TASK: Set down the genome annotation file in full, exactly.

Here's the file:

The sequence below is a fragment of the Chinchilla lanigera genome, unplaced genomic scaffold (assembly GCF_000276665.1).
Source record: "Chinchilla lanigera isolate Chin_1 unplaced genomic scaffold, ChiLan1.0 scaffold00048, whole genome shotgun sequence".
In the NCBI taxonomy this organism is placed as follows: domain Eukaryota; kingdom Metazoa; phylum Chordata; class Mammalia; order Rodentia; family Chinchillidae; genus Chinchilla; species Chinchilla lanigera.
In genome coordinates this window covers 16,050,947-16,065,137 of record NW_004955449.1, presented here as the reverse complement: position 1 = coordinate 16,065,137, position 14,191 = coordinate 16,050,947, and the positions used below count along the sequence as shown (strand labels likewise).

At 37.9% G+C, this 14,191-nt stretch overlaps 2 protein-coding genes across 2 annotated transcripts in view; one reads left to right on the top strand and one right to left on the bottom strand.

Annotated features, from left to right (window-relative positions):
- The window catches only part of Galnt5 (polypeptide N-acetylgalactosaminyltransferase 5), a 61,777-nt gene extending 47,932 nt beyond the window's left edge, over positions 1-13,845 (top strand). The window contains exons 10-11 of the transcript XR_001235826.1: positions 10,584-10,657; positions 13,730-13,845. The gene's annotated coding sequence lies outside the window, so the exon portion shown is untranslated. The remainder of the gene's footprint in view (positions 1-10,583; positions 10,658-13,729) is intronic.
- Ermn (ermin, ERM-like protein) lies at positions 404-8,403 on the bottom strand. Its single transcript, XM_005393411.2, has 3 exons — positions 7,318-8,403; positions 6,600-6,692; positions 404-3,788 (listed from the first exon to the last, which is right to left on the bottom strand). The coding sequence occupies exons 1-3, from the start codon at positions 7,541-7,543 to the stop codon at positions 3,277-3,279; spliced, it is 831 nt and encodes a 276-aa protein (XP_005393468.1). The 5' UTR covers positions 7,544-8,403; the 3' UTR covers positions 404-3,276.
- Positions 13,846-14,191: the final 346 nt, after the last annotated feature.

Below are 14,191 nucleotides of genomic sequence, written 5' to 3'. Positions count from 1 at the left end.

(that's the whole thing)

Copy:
The sequence below is a fragment of the Chinchilla lanigera genome, unplaced genomic scaffold (assembly GCF_000276665.1).
Source record: "Chinchilla lanigera isolate Chin_1 unplaced genomic scaffold, ChiLan1.0 scaffold00048, whole genome shotgun sequence".
In the NCBI taxonomy this organism is placed as follows: domain Eukaryota; kingdom Metazoa; phylum Chordata; class Mammalia; order Rodentia; family Chinchillidae; genus Chinchilla; species Chinchilla lanigera.
In genome coordinates this window covers 16,050,947-16,065,137 of record NW_004955449.1, presented here as the reverse complement: position 1 = coordinate 16,065,137, position 14,191 = coordinate 16,050,947, and the positions used below count along the sequence as shown (strand labels likewise).

At 37.9% G+C, this 14,191-nt stretch overlaps 2 protein-coding genes across 2 annotated transcripts in view; one reads left to right on the top strand and one right to left on the bottom strand.

Annotated features, from left to right (window-relative positions):
- The window catches only part of Galnt5 (polypeptide N-acetylgalactosaminyltransferase 5), a 61,777-nt gene extending 47,932 nt beyond the window's left edge, over positions 1-13,845 (top strand). The window contains exons 10-11 of the transcript XR_001235826.1: positions 10,584-10,657; positions 13,730-13,845. The gene's annotated coding sequence lies outside the window, so the exon portion shown is untranslated. The remainder of the gene's footprint in view (positions 1-10,583; positions 10,658-13,729) is intronic.
- Ermn (ermin, ERM-like protein) lies at positions 404-8,403 on the bottom strand. Its single transcript, XM_005393411.2, has 3 exons — positions 7,318-8,403; positions 6,600-6,692; positions 404-3,788 (listed from the first exon to the last, which is right to left on the bottom strand). The coding sequence occupies exons 1-3, from the start codon at positions 7,541-7,543 to the stop codon at positions 3,277-3,279; spliced, it is 831 nt and encodes a 276-aa protein (XP_005393468.1). The 5' UTR covers positions 7,544-8,403; the 3' UTR covers positions 404-3,276.
- Positions 13,846-14,191: the final 346 nt, after the last annotated feature.

Below are 14,191 nucleotides of genomic sequence, written 5' to 3'. Positions count from 1 at the left end.